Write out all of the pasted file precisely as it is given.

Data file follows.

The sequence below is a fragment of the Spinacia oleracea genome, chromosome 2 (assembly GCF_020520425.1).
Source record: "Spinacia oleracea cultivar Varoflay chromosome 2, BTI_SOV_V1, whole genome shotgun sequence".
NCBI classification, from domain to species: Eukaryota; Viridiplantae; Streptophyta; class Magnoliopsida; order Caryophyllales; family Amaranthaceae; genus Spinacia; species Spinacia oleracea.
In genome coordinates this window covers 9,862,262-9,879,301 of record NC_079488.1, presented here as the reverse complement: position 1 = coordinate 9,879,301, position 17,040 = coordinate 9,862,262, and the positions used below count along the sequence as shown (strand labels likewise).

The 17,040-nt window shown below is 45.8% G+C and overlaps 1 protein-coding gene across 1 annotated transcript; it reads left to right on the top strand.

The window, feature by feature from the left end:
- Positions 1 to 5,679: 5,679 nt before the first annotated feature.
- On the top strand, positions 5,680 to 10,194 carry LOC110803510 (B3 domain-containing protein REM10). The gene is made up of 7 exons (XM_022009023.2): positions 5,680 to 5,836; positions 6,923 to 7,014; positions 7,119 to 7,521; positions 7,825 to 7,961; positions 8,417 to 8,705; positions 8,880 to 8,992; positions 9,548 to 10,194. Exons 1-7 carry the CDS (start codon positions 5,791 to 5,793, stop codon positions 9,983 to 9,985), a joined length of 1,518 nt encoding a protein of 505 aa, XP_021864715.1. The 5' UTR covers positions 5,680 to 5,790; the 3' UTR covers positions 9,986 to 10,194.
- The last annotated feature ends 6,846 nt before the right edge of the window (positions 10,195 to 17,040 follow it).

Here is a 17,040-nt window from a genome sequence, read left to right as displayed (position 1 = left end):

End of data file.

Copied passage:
The sequence below is a fragment of the Spinacia oleracea genome, chromosome 2 (assembly GCF_020520425.1).
Source record: "Spinacia oleracea cultivar Varoflay chromosome 2, BTI_SOV_V1, whole genome shotgun sequence".
NCBI classification, from domain to species: Eukaryota; Viridiplantae; Streptophyta; class Magnoliopsida; order Caryophyllales; family Amaranthaceae; genus Spinacia; species Spinacia oleracea.
In genome coordinates this window covers 9,862,262-9,879,301 of record NC_079488.1, presented here as the reverse complement: position 1 = coordinate 9,879,301, position 17,040 = coordinate 9,862,262, and the positions used below count along the sequence as shown (strand labels likewise).

The 17,040-nt window shown below is 45.8% G+C and overlaps 1 protein-coding gene across 1 annotated transcript; it reads left to right on the top strand.

The window, feature by feature from the left end:
- Positions 1 to 5,679: 5,679 nt before the first annotated feature.
- On the top strand, positions 5,680 to 10,194 carry LOC110803510 (B3 domain-containing protein REM10). The gene is made up of 7 exons (XM_022009023.2): positions 5,680 to 5,836; positions 6,923 to 7,014; positions 7,119 to 7,521; positions 7,825 to 7,961; positions 8,417 to 8,705; positions 8,880 to 8,992; positions 9,548 to 10,194. Exons 1-7 carry the CDS (start codon positions 5,791 to 5,793, stop codon positions 9,983 to 9,985), a joined length of 1,518 nt encoding a protein of 505 aa, XP_021864715.1. The 5' UTR covers positions 5,680 to 5,790; the 3' UTR covers positions 9,986 to 10,194.
- The last annotated feature ends 6,846 nt before the right edge of the window (positions 10,195 to 17,040 follow it).

Here is a 17,040-nt window from a genome sequence, read left to right as displayed (position 1 = left end):